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A mid to late Holocene chironomid-inferred temperature record from northwest Ireland.(Report)

Taylor, Karen J. ; Mcginley, Seamus ; Potito, Aaron P. ; Molloy, Karen ; Beilman, David W.

Palaeogeography, Palaeoclimatology, Palaeoecology, Sept 15, 2018, Vol.505, p.274 [Periódico revisado por pares]

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  • Título:
    A mid to late Holocene chironomid-inferred temperature record from northwest Ireland.(Report)
  • Autor: Taylor, Karen J. ; Mcginley, Seamus ; Potito, Aaron P. ; Molloy, Karen ; Beilman, David W.
  • Assuntos: Holocene Paleogeography – Analysis ; Archaeology – Analysis
  • É parte de: Palaeogeography, Palaeoclimatology, Palaeoecology, Sept 15, 2018, Vol.505, p.274
  • Descrição: To access, purchase, authenticate, or subscribe to the full-text of this article, please visit this link: http://dx.doi.org/10.1016/j.palaeo.2018.06.006 Byline: Karen J. Taylor [karen.jantaylor2@gmail.com] (a,*), Seamus McGinley (a), Aaron P. Potito (a), Karen Molloy (a), David W. Beilman (b) Keywords Neolithic; Bronze Age; Holocene; Stable isotopes; Pollen; Multi-proxy Highlights * Chironomid-inferred temperature record for Irish late Mesolithic to Iron Age * Multi-proxy assessment (chironomids, stable isotopes, pollen) of lake ecological change * Human land-use and ecological impacts at a high elevation lake, northwest Ireland Abstract This study provides the first mid to late Holocene chironomid-inferred temperature (C-IT) model for northwest Ireland, creating a valuable climatic context for the development of Irish society during the Neolithic and Bronze Age. Using a lake sediment core from an isolated catchment, Lough Meenachrinna in northwest Ireland, a multi-proxy approach of chironomid (Diptera: Chironomidae) subfossils, sediment geochemistry ([delta].sup.13C, [delta].sup.15N, C:N) and pollen analysis was used to assess any potential limnological impact from prehistoric human activity in the region and provide a quantitative summer temperature estimate for the late Mesolithic to the Iron Age (7050--2050 cal yr BP). The pollen record provides a local signal of human activity, showing low levels of pastoral indicators in the early Neolithic, with increased evidence for pastoral and arable farming during the Bronze Age and in particular the Iron Age. Human activity does not appear to be a driving force in lake system change at Lough Meenachrinna, as peaks in farming indicators (e.g. pastoral pollen indicators and increased [delta].sup.15N values) were not concurrent with major fluctuations in the chironomid assemblages. C-ITs provide evidence of multiple fluctuations in temperature during the mid to late Holocene with a cold phase during the late Mesolithic (6800--5890 cal yr BP), followed by a warming period during the early Neolithic (5890--5570 cal yr BP). C-ITs reflect a relatively warm climate during the middle Neolithic, with a substantial warming from the late Neolithic into the early Bronze Age (4630--3810 cal yr BP). C-ITs show a general cooling trend from the Bronze Age into the Iron Age, with a cold event occurring at 3340 cal yr BP during the middle Bronze Age and second cold event at 2430 cal yr BP during the Iron Age. The multi-proxy approach has proven an effective strategy for untangling human and climate influences on the chironomid record, and is recommended as a methodological approach in future Holocene climatic reconstructions where prehistoric human influence is a factor. Author Affiliation: (a) Palaeoenvironmental Research Unit, School of Geography and Archaeology, National University of Ireland Galway, Ireland (b) Department of Geography, University of HawaiE'i at Manoa, USA * Corresponding author. Article History: Received 15 November 2017; Revised 3 June 2018; Accepted 3 June 2018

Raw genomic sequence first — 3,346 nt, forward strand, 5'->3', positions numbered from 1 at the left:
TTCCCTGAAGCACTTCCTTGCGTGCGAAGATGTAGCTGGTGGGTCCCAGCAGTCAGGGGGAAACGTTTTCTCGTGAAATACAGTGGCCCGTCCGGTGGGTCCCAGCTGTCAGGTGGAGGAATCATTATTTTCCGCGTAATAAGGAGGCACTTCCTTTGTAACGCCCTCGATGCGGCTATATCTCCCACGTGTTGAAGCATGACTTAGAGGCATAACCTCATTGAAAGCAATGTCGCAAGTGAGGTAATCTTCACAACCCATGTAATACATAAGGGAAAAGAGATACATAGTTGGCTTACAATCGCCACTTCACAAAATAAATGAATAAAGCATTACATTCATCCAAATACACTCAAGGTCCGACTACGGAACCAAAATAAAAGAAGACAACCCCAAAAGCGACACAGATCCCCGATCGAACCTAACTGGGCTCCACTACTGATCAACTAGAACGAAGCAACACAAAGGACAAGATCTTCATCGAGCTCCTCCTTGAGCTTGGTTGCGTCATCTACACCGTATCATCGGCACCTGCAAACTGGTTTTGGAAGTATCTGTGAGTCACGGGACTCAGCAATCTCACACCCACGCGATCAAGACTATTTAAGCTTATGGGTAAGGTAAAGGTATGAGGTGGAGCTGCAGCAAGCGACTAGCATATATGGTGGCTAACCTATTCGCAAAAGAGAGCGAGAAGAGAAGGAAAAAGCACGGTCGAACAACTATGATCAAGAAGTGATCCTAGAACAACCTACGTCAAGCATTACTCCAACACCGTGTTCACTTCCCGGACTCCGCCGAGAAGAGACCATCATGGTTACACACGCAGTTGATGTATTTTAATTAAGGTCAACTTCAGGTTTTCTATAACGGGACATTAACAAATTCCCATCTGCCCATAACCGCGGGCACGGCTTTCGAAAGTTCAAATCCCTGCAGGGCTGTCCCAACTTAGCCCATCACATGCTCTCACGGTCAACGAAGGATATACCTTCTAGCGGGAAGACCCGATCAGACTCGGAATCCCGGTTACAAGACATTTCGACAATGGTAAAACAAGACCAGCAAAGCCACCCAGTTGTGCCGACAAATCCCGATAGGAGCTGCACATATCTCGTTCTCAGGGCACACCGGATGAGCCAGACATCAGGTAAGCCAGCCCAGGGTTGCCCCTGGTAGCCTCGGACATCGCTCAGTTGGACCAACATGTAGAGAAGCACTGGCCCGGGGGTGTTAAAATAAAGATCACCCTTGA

• Idioma: Inglês

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